Brainfood: Audibly Good Ads

Raise your hand if you’ve ever seen a video or TV spot with absolutely no sound? Didn’t think so.

Raise your hand if you’ve ever seen a video or TV spot with absolutely no audio. Didn’t think so. Sound is an integral part to an ad, and the way that audio’s viewed and used amongst advertisers and brands has evolved over the years (think jingle-mania to…whatever we’re calling this era of TikTok sounds). After listening to a few too many old school radio spots, we thought we’d do a bit of a dive into how audio’s used, and see if there’s any takeaways from the past and present that we can bring into future work.

Bud Light – “Real Men of Genius” | Lia MacLeod, Art Director

This fantastic campaign initially aired in 1998, and comprises over 200 radio spots, along with a few TV ads. With a soulful tune sung by the lead singer of Survivor and wonderfully deadpan VO, it’s a strong example of what a properly done radio ad can bring to the table in terms of catching and keeping an audience’s attention.

What Can We Learn?

First and foremost: don’t ignore radio! The radio spots in this campaign worked just as well (if not better) than the TV versions. And with them being a LOT more cost effective, it’s a medium that we definitely shouldn’t count out. This campaign also serves as a great reminder on the power of a good VO: even without visuals a good voice actor can get the audience to lean in and keep listening.

Subway – “Five Dollar Footlong” |  Emily Farrugia, Strategist

One of the biggest earworms to arise in the mid-2000’s, Subway’s “Five Dollar Footlong” used simple lyrics and a catchy tune to announce what was arguably their best promotion. Vocal layering and different intonations added a subtle complexity, which helped keep the jingle fresh, not stale.

What Can We Learn?

When it comes to audio, simple can often be better. While you probably don’t want to monosyllabically repeat the same seven words over and over, keeping the lyrics clear and to the point makes it a lot easier for the message in your jingle/song to get across to consumers (as well as play on repeat in their heads). It also goes to show that while not as common as they were 15 years ago, jingles are still effective. When playing this out loud, people inevitably start singing along. Should 2024 be the year the jingle makes a comeback? We’re here for it!

Barilla – Spotify Playlists | Madison Rogers, Strategist

A bit of a different take on audio advertising, Barilla created a series of Spotify playlists, each curated around a specific pasta type or occasion where one might be cooking pasta. Some gems include “Moody Day Linguine,” “Boom Bap Fusilli,” and “Mixtape Spaghetti”. With over 450k followers on Spotify, it’s safe to say that people are resonating with this carb-themed content.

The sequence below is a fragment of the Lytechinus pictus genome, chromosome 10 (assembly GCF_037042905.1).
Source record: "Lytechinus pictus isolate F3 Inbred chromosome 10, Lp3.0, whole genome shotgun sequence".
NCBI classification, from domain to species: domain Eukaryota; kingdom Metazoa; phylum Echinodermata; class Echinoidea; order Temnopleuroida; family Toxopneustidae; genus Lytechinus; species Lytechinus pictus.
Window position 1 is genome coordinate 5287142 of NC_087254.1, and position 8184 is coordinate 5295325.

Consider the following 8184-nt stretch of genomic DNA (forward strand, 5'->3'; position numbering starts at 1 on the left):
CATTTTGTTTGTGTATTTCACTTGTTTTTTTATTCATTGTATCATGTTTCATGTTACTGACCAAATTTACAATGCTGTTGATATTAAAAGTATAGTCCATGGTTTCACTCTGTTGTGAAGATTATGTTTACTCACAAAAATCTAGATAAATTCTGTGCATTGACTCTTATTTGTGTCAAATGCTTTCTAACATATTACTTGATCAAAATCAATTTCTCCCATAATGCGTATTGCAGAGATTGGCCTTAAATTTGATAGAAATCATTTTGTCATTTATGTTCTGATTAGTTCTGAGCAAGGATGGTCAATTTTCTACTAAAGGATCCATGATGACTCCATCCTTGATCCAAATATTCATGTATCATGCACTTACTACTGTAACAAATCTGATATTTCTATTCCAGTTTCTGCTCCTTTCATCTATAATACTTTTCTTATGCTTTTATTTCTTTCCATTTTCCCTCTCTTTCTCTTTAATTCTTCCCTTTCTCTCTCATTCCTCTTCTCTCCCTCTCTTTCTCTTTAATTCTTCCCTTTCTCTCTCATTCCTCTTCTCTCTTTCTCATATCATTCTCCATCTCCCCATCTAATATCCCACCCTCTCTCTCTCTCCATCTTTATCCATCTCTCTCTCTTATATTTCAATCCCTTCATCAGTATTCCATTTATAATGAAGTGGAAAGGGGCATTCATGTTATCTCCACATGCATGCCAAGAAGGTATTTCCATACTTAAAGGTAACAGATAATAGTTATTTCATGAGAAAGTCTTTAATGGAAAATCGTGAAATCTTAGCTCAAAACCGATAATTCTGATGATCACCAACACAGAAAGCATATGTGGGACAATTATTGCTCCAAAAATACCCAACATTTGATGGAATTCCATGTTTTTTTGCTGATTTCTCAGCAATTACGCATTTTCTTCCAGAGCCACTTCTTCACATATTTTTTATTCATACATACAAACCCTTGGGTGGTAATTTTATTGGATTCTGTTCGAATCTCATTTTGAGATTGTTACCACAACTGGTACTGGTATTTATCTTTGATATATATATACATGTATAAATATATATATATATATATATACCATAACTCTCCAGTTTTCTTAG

What Can We Learn?

That “brands using audio” can be a lot more expansive than just re-cutting some ad clips to match the latest TikTok song, or getting a celebrity to do a voiceover. It’s also a fantastic example of how brands can integrate their product messaging into audio-forward platforms in ways that users are already using it. Barilla knew that people commonly use Spotify specifically for its curated playlists, and created content that perfectly aligns with people’s needs/expectations. Another thing we can take from this is using audio to reach a new audience. With Spotify uber popular amongst Gen Z and millennials, it gave Barilla the opportunity to authentically engage with a new generation of pasta lovers.

The State Of Audio In 2024

Now that we’ve looked at a few of the many ways brands have approached using audio in advertising, it’s time to take a look at how audio’s showing up in 2024. Overused or underused? Boring or attention-grabbing? As is usual, the answer lies somewhere in the middle. While there’s no doubt that audio is still featured in pretty much all advertising (with the exceptions of mediums where it’s not possible, for example print), the real question here surrounds the quality of the ways that audio is being used.

Currently we see a lot of examples of brands jumping on the latest viral bop, whether it be TV or social. In this sense, audio is more used than ever. If we come at it from diverse examples of audio use in advertising though, the answer looks a little different.

Personally we’d love to see more brands expanding how they incorporate sound. Quite often in advertising, incorporating music and sound is left to the very end of the production process, and barely (if at all) mentioned in the brief. However, having a unique audio earworm could be the secret sauce in generating high levels of ad recall and brand awareness. Maybe it’ll even spur a spin off in the vein of “Dumb Ways To Die.”



What do you think about the current use of audio in advertising today? Is it over or underused, and what would you like to see more (or less) of? Let us know!